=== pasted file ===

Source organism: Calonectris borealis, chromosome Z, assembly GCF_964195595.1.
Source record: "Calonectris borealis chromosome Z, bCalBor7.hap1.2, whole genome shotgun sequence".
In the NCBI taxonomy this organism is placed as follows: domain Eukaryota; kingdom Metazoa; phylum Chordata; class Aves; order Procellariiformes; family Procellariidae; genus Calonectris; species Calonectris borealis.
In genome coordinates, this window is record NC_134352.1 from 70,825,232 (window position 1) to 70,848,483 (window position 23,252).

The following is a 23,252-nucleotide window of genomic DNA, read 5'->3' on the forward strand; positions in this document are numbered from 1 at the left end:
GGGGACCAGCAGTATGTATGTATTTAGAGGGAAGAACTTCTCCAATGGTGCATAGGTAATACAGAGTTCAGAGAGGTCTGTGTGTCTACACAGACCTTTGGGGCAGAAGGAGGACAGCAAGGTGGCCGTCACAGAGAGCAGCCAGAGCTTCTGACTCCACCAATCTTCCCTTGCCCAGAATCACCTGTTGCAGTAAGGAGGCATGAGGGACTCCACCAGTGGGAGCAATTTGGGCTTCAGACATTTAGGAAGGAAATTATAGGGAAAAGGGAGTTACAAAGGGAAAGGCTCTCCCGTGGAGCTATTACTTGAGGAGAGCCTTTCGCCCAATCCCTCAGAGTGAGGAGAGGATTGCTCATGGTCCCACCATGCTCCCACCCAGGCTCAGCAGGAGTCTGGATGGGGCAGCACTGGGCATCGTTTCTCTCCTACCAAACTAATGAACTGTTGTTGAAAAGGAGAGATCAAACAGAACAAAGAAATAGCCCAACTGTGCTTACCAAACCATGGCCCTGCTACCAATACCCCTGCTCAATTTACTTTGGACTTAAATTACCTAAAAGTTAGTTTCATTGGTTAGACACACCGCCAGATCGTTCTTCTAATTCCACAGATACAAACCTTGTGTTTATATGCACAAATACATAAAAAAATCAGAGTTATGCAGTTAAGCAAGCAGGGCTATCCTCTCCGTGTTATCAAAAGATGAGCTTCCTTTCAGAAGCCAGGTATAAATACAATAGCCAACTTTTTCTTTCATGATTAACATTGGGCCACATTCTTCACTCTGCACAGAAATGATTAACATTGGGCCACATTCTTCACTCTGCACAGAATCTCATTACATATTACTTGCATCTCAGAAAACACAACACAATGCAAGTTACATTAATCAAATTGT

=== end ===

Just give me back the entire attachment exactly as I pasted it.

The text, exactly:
Source organism: Calonectris borealis, chromosome Z, assembly GCF_964195595.1.
Source record: "Calonectris borealis chromosome Z, bCalBor7.hap1.2, whole genome shotgun sequence".
In the NCBI taxonomy this organism is placed as follows: domain Eukaryota; kingdom Metazoa; phylum Chordata; class Aves; order Procellariiformes; family Procellariidae; genus Calonectris; species Calonectris borealis.
In genome coordinates, this window is record NC_134352.1 from 70,825,232 (window position 1) to 70,848,483 (window position 23,252).

The following is a 23,252-nucleotide window of genomic DNA, read 5'->3' on the forward strand; positions in this document are numbered from 1 at the left end:
GGGGACCAGCAGTATGTATGTATTTAGAGGGAAGAACTTCTCCAATGGTGCATAGGTAATACAGAGTTCAGAGAGGTCTGTGTGTCTACACAGACCTTTGGGGCAGAAGGAGGACAGCAAGGTGGCCGTCACAGAGAGCAGCCAGAGCTTCTGACTCCACCAATCTTCCCTTGCCCAGAATCACCTGTTGCAGTAAGGAGGCATGAGGGACTCCACCAGTGGGAGCAATTTGGGCTTCAGACATTTAGGAAGGAAATTATAGGGAAAAGGGAGTTACAAAGGGAAAGGCTCTCCCGTGGAGCTATTACTTGAGGAGAGCCTTTCGCCCAATCCCTCAGAGTGAGGAGAGGATTGCTCATGGTCCCACCATGCTCCCACCCAGGCTCAGCAGGAGTCTGGATGGGGCAGCACTGGGCATCGTTTCTCTCCTACCAAACTAATGAACTGTTGTTGAAAAGGAGAGATCAAACAGAACAAAGAAATAGCCCAACTGTGCTTACCAAACCATGGCCCTGCTACCAATACCCCTGCTCAATTTACTTTGGACTTAAATTACCTAAAAGTTAGTTTCATTGGTTAGACACACCGCCAGATCGTTCTTCTAATTCCACAGATACAAACCTTGTGTTTATATGCACAAATACATAAAAAAATCAGAGTTATGCAGTTAAGCAAGCAGGGCTATCCTCTCCGTGTTATCAAAAGATGAGCTTCCTTTCAGAAGCCAGGTATAAATACAATAGCCAACTTTTTCTTTCATGATTAACATTGGGCCACATTCTTCACTCTGCACAGAAATGATTAACATTGGGCCACATTCTTCACTCTGCACAGAATCTCATTACATATTACTTGCATCTCAGAAAACACAACACAATGCAAGTTACATTAATCAAATTGT